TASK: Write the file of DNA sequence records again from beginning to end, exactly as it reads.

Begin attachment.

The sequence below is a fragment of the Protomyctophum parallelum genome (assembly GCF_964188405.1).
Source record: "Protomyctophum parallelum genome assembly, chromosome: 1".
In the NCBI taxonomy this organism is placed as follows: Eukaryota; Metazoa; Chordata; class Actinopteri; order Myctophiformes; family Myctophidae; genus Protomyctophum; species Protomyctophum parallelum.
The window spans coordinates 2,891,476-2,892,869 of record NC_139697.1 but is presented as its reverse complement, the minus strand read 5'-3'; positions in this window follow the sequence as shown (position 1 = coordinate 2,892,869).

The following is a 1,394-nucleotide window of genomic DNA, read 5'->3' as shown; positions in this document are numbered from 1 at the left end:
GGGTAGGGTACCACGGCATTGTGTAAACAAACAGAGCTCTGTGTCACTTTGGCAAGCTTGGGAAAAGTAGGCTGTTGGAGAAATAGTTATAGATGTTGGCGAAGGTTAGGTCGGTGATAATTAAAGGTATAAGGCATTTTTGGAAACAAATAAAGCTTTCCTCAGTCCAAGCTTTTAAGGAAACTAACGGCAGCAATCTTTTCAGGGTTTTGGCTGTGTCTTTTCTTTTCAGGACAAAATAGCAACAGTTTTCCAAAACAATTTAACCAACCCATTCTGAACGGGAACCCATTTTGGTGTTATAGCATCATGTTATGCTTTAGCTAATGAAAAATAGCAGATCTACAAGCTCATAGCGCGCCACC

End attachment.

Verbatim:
The sequence below is a fragment of the Protomyctophum parallelum genome (assembly GCF_964188405.1).
Source record: "Protomyctophum parallelum genome assembly, chromosome: 1".
In the NCBI taxonomy this organism is placed as follows: Eukaryota; Metazoa; Chordata; class Actinopteri; order Myctophiformes; family Myctophidae; genus Protomyctophum; species Protomyctophum parallelum.
The window spans coordinates 2,891,476-2,892,869 of record NC_139697.1 but is presented as its reverse complement, the minus strand read 5'-3'; positions in this window follow the sequence as shown (position 1 = coordinate 2,892,869).

The following is a 1,394-nucleotide window of genomic DNA, read 5'->3' as shown; positions in this document are numbered from 1 at the left end:
GGGTAGGGTACCACGGCATTGTGTAAACAAACAGAGCTCTGTGTCACTTTGGCAAGCTTGGGAAAAGTAGGCTGTTGGAGAAATAGTTATAGATGTTGGCGAAGGTTAGGTCGGTGATAATTAAAGGTATAAGGCATTTTTGGAAACAAATAAAGCTTTCCTCAGTCCAAGCTTTTAAGGAAACTAACGGCAGCAATCTTTTCAGGGTTTTGGCTGTGTCTTTTCTTTTCAGGACAAAATAGCAACAGTTTTCCAAAACAATTTAACCAACCCATTCTGAACGGGAACCCATTTTGGTGTTATAGCATCATGTTATGCTTTAGCTAATGAAAAATAGCAGATCTACAAGCTCATAGCGCGCCACC